ON June 4, just days before President George Bush was scheduled
to fly to Brazil for the Earth Summit, the United States Forest
Service announced that it was adopting a new "management
philosophy." No longer would clear-cutting be the primary method of
logging the public forests, Forest Service Chief Dale Robertson
stated. From now on, the agency would manage the 191 million acres
it holds in the public trust using an "ecological approach." "I
know this is a tall order," he wrote, "but I believe we are now in
a good position to do it."
Tall order indeed. Fifteen years ago, with the passage of the
National Forest Management Act, Congress required the US Forest
Service to manage lands for biological diversity. Since 1977,
forest management that protects soil productivity, wildlife,
fisheries, and watersheds - in short, ecosystem management - has
been United States law. The Forest Service has blatantly ignored
this mandate. Instead, it has followed a course of ecological
destruction for our public forests, relying on large-scale
The practice of clear-cutting is tremendously destructive. By
stripping away 100 percent of the forest in a given area, slopes
are exposed to increased erosion, which in turn contributes to
stream siltation. This jeopardizes fish populations that require
cold, clear water in which to reproduce.
Other wildlife are disrupted as well. Many species, including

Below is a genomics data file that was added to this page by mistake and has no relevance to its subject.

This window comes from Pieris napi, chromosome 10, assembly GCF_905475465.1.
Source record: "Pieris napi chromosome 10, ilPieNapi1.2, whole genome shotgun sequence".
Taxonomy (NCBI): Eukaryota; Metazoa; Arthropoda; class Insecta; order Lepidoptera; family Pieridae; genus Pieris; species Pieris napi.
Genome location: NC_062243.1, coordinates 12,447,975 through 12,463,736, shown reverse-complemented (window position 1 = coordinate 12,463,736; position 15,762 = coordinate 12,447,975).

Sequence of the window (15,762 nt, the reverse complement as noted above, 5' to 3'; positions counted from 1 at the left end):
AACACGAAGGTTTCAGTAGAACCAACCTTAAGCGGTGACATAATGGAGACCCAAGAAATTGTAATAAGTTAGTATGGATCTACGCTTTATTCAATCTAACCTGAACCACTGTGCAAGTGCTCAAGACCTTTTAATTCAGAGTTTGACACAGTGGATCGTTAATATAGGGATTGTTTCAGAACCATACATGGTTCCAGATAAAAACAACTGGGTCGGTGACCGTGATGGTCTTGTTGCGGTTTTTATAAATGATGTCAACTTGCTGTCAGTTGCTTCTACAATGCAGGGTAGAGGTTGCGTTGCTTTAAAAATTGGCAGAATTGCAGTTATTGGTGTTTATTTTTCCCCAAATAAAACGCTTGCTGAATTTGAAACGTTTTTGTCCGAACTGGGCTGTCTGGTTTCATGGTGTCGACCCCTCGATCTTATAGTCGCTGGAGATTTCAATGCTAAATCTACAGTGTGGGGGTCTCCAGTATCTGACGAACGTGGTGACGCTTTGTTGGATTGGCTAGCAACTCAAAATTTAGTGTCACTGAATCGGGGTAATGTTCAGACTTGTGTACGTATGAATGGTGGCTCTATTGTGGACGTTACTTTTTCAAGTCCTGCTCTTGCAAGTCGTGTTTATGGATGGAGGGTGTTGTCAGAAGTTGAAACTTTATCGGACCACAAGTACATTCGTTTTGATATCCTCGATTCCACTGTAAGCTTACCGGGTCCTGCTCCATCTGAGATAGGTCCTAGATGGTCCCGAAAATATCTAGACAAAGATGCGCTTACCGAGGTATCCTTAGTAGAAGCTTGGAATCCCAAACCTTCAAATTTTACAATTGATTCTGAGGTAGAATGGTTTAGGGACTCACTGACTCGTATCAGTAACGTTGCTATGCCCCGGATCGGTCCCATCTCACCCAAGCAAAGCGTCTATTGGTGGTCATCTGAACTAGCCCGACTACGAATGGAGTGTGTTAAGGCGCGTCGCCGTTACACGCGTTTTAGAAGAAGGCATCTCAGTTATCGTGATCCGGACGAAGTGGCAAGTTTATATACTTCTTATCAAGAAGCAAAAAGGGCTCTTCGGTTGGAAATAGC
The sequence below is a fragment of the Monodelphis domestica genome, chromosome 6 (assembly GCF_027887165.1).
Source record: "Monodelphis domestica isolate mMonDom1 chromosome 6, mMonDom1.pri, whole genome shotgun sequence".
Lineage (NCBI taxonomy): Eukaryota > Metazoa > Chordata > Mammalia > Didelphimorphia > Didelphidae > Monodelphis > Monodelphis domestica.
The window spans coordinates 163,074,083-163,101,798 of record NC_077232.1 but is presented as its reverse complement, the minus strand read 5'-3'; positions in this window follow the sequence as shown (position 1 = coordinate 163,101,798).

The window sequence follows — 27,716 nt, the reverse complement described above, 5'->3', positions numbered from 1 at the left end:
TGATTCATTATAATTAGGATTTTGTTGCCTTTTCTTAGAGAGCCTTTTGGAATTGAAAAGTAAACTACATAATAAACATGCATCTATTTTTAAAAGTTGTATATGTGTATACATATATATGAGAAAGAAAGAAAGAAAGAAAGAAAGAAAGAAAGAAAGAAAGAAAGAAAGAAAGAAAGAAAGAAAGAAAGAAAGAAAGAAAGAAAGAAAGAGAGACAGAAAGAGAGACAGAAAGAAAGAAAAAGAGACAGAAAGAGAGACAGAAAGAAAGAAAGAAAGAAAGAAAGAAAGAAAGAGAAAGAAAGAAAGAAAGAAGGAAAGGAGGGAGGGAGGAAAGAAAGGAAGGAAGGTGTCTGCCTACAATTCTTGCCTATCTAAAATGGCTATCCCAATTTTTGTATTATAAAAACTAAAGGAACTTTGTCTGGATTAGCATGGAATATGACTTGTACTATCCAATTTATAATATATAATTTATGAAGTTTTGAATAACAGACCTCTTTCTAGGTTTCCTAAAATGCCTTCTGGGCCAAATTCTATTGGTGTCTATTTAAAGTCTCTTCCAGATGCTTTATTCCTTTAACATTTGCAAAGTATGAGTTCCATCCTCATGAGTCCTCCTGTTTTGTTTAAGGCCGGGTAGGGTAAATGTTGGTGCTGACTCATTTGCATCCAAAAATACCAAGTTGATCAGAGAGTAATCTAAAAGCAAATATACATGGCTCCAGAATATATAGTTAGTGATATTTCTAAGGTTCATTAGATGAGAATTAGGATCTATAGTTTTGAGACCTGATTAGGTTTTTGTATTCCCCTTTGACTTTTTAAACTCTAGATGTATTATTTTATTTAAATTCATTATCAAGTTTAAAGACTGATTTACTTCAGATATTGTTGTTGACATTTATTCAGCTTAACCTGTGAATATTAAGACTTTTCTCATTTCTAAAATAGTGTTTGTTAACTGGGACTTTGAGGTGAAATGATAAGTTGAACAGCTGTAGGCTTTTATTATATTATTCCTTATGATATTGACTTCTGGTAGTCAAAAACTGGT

the pine martin, the fisher, and the spotted owl, need extensive
tracts of continuous forest in order to survive. Clear-cutting
fragments the forest and guarantees the eventual extinction of
Clear-cutting also leads to the establishment of tree farms -
rows of replanted trees, all the same age, all the same species.
Biologically rich forests are transformed into sterile
monocultures. Often, slopes are so denuded and eroded that trees
are unable to grow back, leaving the ugly patchwork that so many
aerial photos of our forests have depicted.
Through clear-cutting, the Forest Service has not only worked at
destroying biological diversity, but has mortgaged the future of
timber workers in this nation. Relying heavily on mechanized
logging methods, clear-cutting employs far fewer people than more
sustainable forestry practices such as selection harvesting.
The recent Forest Service announcement is more than a slick,
politically motivated proposal. It is a swiss cheese plan that
would allow the Forest Service to continue its years of
taxpayer-financed destruction of our public forests. …